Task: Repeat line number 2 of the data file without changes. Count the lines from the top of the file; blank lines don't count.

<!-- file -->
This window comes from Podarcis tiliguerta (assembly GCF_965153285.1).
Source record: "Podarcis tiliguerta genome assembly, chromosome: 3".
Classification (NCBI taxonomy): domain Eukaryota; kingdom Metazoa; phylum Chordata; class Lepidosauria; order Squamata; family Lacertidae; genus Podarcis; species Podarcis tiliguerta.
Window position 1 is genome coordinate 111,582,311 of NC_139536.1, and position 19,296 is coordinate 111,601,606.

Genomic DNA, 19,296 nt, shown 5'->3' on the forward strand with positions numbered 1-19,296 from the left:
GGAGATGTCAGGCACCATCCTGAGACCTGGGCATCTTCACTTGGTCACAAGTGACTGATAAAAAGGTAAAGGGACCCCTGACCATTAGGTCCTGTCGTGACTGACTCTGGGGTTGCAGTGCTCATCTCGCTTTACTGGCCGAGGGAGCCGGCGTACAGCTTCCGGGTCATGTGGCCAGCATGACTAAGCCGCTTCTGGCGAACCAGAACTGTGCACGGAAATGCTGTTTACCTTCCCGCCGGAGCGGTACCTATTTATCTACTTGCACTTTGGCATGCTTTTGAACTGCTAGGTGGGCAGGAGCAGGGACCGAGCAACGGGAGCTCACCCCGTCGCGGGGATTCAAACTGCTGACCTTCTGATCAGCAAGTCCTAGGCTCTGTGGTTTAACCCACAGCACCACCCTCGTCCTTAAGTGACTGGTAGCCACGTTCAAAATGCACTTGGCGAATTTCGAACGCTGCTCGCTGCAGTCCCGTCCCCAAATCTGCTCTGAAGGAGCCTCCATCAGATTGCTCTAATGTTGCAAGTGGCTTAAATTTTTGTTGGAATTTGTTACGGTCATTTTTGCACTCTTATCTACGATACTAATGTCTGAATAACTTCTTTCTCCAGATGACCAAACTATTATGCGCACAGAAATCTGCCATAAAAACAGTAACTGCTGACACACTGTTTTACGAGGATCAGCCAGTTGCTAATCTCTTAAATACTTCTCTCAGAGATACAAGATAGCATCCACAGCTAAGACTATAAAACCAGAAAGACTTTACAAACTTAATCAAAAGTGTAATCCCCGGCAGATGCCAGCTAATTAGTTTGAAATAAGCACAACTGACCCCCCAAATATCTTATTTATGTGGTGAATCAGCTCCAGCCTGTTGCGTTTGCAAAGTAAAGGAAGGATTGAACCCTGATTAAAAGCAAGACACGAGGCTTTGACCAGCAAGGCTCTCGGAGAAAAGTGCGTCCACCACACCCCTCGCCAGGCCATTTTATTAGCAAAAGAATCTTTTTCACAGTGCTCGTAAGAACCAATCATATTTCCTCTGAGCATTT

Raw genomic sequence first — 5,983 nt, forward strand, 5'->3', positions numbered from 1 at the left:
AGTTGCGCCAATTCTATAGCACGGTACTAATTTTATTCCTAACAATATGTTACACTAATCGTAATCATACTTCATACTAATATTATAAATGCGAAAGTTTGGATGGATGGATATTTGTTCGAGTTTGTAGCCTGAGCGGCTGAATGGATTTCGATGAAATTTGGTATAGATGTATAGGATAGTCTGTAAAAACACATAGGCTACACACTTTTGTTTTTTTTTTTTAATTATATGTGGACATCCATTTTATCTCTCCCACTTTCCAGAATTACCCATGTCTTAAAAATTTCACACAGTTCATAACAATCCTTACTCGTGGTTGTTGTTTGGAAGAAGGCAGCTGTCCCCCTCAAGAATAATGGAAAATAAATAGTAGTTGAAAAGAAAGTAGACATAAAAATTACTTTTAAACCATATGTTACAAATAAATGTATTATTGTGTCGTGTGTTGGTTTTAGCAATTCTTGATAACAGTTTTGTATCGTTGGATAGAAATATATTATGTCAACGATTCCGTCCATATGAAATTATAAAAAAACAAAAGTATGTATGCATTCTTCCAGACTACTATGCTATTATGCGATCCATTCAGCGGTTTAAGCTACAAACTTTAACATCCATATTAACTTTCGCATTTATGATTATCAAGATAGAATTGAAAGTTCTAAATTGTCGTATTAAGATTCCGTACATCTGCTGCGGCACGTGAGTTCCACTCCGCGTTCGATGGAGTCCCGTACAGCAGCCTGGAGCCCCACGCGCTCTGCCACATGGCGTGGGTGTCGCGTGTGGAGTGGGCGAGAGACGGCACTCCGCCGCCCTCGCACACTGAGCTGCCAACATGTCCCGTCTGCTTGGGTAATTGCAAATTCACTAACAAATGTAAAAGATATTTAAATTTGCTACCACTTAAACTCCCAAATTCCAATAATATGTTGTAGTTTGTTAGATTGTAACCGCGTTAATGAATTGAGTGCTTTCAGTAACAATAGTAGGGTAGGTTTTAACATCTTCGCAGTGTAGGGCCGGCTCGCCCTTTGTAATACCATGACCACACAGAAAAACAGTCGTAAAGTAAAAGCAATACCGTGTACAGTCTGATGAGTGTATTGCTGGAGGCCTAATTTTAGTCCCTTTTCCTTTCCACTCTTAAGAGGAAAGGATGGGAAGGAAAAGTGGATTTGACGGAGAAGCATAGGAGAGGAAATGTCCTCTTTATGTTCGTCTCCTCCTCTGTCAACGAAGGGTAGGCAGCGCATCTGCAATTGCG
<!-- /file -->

Source record: "Podarcis tiliguerta genome assembly, chromosome: 3".